A Constructed World
Formed 1993, Wurundjeri/Boon Wurrung Country, Narrm (Melbourne). Live and work Paris
A Constructed World is the collaborative project of Geoff Lowe and Jacqueline Riva, founded in 1993. ACW believe in the notion of collectivity. Encouraging the exchange of ideas and embracing chaos, their practice is concerned with the narratives that we use to construct and understand our world. Influenced by post-structuralism and relational aesthetics, ACW explore how reality is perceived through cultural models.
by Blair French
A Constructed World (ACW) is the collaborative project of two artists – Geoff Lowe and Jacqueline Riva. Based in Paris they are unable to be physically present at Carriageworks for The National 2021. But ACW will nevertheless be very much present – in image, text, archive and performance. In the bodies and voices of others. In how they gather in and move through the space, conscious agents within the work as well as less suspecting audiences, all participants alike.
The installation – Partition #13, Ass Assembly / Assemblée des culs – is both an archive composed of all the above forms (image, text, performance etc) but most of all of ideas emitted in communicative acts, itself a situation occasioning an evolving set of performances. Assemblée des culs is an installation and performance work that first took place in Paris in 2017 and is reprised here for The National. The ground of the work is a large section of gallery wall painted green-screen green. This is a colour used as a chroma-key backdrop for live action filming, effectively holding space for a scene to be layered into the image. Across this wall is displayed an accumulation of elements. There is a prominent painting of buttocks and arseholes – a celebration of the body’s abject counterbalance to reason, knowledge and language. There is a monitor for video performances and a table in front of the wall that highlights the installation’s character as a setting – and a set – for ongoing performance. The work is an accumulation, but also a careful selection of archival material that acts simultaneously as document, art object and score. An archive generated by and pertaining to its prior iteration in 2017, it is also a sourcebook of sorts for new interactions and performances. This cycling of ideas and forms is emphasised by a painted plan for the wall installation that has been incorporated into the display by the artists.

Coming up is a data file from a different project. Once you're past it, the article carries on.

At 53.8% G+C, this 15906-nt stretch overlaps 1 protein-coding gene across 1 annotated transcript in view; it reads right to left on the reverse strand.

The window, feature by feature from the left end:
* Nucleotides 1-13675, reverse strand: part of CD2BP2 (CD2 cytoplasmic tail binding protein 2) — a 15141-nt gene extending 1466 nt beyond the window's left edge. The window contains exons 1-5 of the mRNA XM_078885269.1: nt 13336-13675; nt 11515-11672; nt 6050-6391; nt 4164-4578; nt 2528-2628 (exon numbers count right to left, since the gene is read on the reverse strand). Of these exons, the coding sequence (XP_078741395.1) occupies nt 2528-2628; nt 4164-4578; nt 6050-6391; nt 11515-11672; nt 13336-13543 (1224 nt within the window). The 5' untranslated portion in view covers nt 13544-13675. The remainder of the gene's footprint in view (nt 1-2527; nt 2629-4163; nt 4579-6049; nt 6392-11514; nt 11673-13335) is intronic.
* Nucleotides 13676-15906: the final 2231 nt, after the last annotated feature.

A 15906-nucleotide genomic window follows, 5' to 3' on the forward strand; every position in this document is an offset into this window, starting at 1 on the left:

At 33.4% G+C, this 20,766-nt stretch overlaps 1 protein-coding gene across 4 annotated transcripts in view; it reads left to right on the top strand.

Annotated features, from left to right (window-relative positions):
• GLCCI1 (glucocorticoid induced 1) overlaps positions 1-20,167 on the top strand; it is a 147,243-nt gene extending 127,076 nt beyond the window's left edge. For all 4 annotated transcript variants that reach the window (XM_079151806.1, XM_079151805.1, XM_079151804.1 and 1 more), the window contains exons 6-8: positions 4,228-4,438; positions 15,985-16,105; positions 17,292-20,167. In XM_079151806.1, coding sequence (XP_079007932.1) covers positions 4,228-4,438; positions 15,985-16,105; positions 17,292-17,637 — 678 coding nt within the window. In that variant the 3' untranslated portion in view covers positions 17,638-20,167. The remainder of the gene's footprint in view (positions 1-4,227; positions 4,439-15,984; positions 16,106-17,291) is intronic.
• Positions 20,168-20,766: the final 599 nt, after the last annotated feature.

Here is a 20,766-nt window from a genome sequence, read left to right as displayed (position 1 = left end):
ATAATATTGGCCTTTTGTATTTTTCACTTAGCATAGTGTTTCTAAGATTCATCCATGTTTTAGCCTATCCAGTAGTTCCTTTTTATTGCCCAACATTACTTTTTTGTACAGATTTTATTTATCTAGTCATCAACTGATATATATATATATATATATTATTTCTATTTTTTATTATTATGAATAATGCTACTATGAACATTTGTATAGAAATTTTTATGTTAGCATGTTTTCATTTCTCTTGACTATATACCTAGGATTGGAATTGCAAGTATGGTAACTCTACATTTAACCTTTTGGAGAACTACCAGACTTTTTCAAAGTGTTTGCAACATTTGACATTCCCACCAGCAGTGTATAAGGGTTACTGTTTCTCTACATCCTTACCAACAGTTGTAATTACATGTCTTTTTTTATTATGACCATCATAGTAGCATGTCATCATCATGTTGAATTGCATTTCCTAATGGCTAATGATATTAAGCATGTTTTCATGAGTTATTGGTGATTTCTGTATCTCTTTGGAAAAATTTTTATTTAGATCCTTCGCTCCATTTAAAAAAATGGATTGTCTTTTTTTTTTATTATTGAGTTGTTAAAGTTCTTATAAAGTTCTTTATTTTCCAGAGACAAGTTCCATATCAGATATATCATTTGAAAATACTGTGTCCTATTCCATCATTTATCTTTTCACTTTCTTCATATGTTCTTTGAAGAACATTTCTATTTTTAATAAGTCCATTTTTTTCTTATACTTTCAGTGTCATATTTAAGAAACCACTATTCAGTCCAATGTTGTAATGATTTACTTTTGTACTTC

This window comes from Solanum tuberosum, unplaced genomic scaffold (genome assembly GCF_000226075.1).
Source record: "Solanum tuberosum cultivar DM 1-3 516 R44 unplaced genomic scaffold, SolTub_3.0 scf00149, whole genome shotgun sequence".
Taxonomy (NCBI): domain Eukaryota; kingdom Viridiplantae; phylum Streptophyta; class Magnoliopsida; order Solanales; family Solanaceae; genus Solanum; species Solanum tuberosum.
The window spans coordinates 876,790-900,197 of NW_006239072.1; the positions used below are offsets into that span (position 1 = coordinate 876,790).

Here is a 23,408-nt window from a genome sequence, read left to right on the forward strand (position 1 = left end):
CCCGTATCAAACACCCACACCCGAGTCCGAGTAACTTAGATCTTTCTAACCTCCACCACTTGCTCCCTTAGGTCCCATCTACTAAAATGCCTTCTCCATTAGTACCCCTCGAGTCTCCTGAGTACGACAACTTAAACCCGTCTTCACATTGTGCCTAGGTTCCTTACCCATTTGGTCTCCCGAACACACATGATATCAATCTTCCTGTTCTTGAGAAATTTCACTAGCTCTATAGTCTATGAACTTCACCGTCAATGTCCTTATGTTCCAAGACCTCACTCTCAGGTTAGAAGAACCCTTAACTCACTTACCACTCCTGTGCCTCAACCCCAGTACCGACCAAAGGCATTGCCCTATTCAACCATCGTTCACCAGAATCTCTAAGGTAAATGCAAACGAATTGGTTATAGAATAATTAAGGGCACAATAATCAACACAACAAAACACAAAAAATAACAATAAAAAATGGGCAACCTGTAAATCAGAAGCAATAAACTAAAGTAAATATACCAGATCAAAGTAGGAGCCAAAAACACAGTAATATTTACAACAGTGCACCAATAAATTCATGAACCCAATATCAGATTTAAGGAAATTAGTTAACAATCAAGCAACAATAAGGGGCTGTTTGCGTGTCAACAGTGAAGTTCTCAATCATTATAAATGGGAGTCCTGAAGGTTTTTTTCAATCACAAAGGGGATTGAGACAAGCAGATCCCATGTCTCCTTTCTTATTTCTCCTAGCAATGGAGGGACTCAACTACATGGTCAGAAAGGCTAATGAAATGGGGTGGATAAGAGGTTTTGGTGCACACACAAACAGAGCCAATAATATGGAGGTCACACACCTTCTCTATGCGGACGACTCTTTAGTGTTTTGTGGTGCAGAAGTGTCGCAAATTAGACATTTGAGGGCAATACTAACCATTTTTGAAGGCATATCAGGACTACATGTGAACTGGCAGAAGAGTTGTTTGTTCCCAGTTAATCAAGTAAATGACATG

Various activities will take place across this space, related to the previous iteration of this work, but also generated out of discussion around this new situation. While these and other performances are anticipated and in some occasions planned, ACW stress that these actions are formed relationally through dialogue rather than instruction. Philosophical Sandwich is a protocol for a performative work by philosopher Fabien Vallos, in which visitors gather and each receive a small bag with a vegetarian sandwich and short philosophical text. The work provides an occasion to gather, eat and speak together and think about where they are. In Unseen and Unspoken a participant sits at a table covered with a blue cloth and a crystal ball facing an empty chair; visitors are invited to sit and speak about what is unseen and unspoken. Tour of Partition #13 is simply an invitation to any audience member to give a tour of the exhibition, emphasising the right to speak in the space that the audience occupy. As described by ACW: ‘The person giving the Tour may then decide to give a general impression of the installation, or they may choose one, two, or more pieces and focus on speaking about those in more detail … The Tour could last two minutes, or twenty minutes, it is up to the curator, the speaker, the audience, the event.’
A persistently questioning approach to assumed knowledge systems and cultural forms characterises all that ACW do. They embrace uncertainty, not-knowing and speculative action while remaining focused on highlighting relationships between communication forms and the contexts framing them, always questioning the slippages between meaning and intent in speech acts. These are longstanding concerns of their work. But they feel more pertinent than ever.
A Constructed World is represented by Roslyn Oxley9 Gallery, Sydney, and Case Chiuse HQ, Milan.